When most people think of cyber-attacks and data breaches, they think of a hooded hacker hammering away at the keyboard in a dark corner somewhere using complex commands to get past firewalls and steal passwords.
The reality is that imposter emails, or phishing emails, are the most common entry point for hackers. And unfortunately, the perpetrators of this simple scam don’t have to know a lick of code to pull it off.Given the success rate of phishing attacks, phishing emails will continue to be a growing problem for business and consumers alike. Here are just a few examples of phishing emails in use over the past year:
The Urgent Request
Phishing emails play to our innate psychology. By impersonating a person or organization with a high level of authority—and urging immediate action—these emails are dangerously persuasive. Whether these emails threaten loss, punishment or added risk, researchers tell us that urging immediate action changes our focus to the singular task and, in the process, lowers our guard.
1. "Restart Your Membership"
According to the Anti-Phishing Working Group (APWG), 2016 was the worst year for phishing in history with reported phishing attacks increasing 65% over those of 2015. In addition, according to Wombat Security’s 2016 State of the Phish report, spear-phishing attacks (attacks which contain personalized information about your or the supposed sender), increased 22% from 2015.
2. "Update Your Official Record"
3. "Click to Learn More"
Click on your tracking number and your device is immediately infected with malware.
5. "Confirm Your Account"
These "Account Issues" emails take the user to dummy login pages, where the hacker conveniently — and easily — grabs login credentials, and therefore back account, credit card numbers, and more.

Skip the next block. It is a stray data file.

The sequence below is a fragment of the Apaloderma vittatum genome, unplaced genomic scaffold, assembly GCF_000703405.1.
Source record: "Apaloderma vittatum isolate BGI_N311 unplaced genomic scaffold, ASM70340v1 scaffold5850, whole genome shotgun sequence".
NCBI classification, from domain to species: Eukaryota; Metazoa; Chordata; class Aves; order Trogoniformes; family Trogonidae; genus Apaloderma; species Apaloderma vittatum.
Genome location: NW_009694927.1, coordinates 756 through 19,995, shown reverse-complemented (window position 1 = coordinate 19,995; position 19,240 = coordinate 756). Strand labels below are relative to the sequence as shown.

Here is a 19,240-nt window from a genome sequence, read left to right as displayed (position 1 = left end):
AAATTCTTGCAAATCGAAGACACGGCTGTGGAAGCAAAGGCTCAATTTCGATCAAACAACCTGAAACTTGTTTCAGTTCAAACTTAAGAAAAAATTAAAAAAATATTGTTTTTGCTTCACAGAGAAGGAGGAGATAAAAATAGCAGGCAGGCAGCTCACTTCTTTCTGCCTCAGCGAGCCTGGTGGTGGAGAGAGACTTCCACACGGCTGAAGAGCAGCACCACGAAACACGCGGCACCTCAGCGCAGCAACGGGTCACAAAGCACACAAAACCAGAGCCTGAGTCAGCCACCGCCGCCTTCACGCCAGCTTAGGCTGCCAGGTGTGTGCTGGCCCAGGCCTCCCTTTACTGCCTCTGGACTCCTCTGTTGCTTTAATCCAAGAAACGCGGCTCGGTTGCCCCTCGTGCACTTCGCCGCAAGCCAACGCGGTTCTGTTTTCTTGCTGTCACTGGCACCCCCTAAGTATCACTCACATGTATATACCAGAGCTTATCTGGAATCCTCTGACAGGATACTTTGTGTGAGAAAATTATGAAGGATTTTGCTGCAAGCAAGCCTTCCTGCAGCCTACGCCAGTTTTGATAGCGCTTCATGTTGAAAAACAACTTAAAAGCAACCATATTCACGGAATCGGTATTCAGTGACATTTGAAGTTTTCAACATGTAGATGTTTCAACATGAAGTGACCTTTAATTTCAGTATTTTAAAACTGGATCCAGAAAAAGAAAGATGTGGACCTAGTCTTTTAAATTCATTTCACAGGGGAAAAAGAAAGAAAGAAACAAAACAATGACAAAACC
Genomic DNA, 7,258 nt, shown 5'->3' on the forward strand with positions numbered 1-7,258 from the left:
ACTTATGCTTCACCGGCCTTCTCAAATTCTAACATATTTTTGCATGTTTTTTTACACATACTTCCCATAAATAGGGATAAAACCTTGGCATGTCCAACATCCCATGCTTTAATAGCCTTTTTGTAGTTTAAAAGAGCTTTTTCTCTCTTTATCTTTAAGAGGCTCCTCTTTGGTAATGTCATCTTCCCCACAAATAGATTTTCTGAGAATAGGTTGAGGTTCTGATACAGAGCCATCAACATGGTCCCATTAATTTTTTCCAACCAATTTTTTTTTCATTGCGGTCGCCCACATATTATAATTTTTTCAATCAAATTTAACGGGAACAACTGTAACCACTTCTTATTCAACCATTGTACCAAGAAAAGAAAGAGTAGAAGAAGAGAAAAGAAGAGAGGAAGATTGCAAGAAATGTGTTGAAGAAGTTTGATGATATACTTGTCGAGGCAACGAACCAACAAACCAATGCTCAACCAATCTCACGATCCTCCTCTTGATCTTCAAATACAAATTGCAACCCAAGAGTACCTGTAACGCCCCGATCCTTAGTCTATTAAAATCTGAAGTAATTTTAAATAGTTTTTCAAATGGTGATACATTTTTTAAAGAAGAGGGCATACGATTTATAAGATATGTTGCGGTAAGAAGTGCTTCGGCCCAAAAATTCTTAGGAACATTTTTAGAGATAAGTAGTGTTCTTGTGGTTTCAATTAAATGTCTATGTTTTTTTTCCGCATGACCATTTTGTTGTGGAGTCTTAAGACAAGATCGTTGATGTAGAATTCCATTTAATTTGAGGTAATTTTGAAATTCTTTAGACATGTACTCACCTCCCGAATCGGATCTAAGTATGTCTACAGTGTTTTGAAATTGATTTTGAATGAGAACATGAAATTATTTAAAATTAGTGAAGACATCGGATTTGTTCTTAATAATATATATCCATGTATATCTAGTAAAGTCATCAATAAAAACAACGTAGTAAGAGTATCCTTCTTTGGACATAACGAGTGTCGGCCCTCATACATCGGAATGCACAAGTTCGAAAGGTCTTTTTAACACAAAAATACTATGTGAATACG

7. "Suspended Account"
Unexpected Refunds & Payments
It's against our every instinct to ignore free money, and hackers exploit this with refund offers.
8. "Tax Refund"
9. "Refund Due to System Error"
10. "Click to See Your Revised Salary"
Spear-Phishing emails may not have the stolen logos and email templates of phishing emails, but what they do have can be even more dangerous: inside information. Spear-phishers study their victims in advance, learning names, organizational structure, and even workplace culture to try to keep the victim from raising red flags.
11. Sent "From" Recipient's Bank
12. Sent "From" Recipient's CFO
13. Sent "From" Recipient's CEO
14. Sent "From" Recipient's CEO
15. Sent "From" Recipient's CEO
Two More Examples:
Whaling emails, or spear-phishing emails targeting high-level executives, masquerade as a critical business email from a legitimate person of authority. These emails play on our respect for these individuals and take advantage of the lack of formality that sometimes accompanies their requests.
16. Sent to VP "From" Their CEO
17. Sent to Controller "From" Their CEO (Also CCing Their Accountant)
All It Takes is One Click
In summary, be wary of free money and urgent requests. Cross-check unexpected emails from people in authority over the phone or in person before sharing or downloading information.
Many phishing emails only need one click to give the hacker access to your otherwise secure systems. If you've recently clicked on a sensitive email or want to protect your company and employees from phishing, contact EDTS Cyber today to speak with an email security professional.